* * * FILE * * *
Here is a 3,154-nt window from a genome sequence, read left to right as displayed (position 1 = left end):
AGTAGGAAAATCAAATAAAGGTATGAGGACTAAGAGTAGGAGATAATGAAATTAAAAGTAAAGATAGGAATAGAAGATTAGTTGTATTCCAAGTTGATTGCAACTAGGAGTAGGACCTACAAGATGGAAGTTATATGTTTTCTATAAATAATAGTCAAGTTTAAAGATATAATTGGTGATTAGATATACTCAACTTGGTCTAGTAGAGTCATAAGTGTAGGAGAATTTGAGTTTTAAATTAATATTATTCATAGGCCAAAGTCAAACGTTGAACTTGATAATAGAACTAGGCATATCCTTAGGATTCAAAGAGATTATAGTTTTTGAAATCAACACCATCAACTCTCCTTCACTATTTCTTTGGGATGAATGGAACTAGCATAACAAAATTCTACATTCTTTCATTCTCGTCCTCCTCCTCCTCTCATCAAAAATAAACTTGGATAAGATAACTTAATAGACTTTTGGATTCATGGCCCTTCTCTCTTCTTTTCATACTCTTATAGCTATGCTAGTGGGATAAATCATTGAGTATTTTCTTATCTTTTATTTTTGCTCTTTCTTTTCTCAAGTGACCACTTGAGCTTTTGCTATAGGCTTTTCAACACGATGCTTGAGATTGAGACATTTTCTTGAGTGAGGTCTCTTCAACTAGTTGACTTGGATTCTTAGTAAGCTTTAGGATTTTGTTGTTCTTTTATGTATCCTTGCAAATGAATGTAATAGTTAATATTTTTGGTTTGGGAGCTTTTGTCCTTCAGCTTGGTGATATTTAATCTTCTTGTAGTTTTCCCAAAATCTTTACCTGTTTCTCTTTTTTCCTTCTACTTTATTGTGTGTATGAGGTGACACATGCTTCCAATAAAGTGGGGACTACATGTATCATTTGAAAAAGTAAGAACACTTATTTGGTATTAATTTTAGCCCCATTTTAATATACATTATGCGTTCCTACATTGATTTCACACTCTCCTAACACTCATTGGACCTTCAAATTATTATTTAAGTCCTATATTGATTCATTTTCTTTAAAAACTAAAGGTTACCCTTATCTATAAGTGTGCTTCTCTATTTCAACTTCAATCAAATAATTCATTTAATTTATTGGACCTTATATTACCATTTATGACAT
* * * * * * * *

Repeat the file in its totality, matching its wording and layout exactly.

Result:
Here is a 3,154-nt window from a genome sequence, read left to right as displayed (position 1 = left end):
AGTAGGAAAATCAAATAAAGGTATGAGGACTAAGAGTAGGAGATAATGAAATTAAAAGTAAAGATAGGAATAGAAGATTAGTTGTATTCCAAGTTGATTGCAACTAGGAGTAGGACCTACAAGATGGAAGTTATATGTTTTCTATAAATAATAGTCAAGTTTAAAGATATAATTGGTGATTAGATATACTCAACTTGGTCTAGTAGAGTCATAAGTGTAGGAGAATTTGAGTTTTAAATTAATATTATTCATAGGCCAAAGTCAAACGTTGAACTTGATAATAGAACTAGGCATATCCTTAGGATTCAAAGAGATTATAGTTTTTGAAATCAACACCATCAACTCTCCTTCACTATTTCTTTGGGATGAATGGAACTAGCATAACAAAATTCTACATTCTTTCATTCTCGTCCTCCTCCTCCTCTCATCAAAAATAAACTTGGATAAGATAACTTAATAGACTTTTGGATTCATGGCCCTTCTCTCTTCTTTTCATACTCTTATAGCTATGCTAGTGGGATAAATCATTGAGTATTTTCTTATCTTTTATTTTTGCTCTTTCTTTTCTCAAGTGACCACTTGAGCTTTTGCTATAGGCTTTTCAACACGATGCTTGAGATTGAGACATTTTCTTGAGTGAGGTCTCTTCAACTAGTTGACTTGGATTCTTAGTAAGCTTTAGGATTTTGTTGTTCTTTTATGTATCCTTGCAAATGAATGTAATAGTTAATATTTTTGGTTTGGGAGCTTTTGTCCTTCAGCTTGGTGATATTTAATCTTCTTGTAGTTTTCCCAAAATCTTTACCTGTTTCTCTTTTTTCCTTCTACTTTATTGTGTGTATGAGGTGACACATGCTTCCAATAAAGTGGGGACTACATGTATCATTTGAAAAAGTAAGAACACTTATTTGGTATTAATTTTAGCCCCATTTTAATATACATTATGCGTTCCTACATTGATTTCACACTCTCCTAACACTCATTGGACCTTCAAATTATTATTTAAGTCCTATATTGATTCATTTTCTTTAAAAACTAAAGGTTACCCTTATCTATAAGTGTGCTTCTCTATTTCAACTTCAATCAAATAATTCATTTAATTTATTGGACCTTATATTACCATTTATGACAT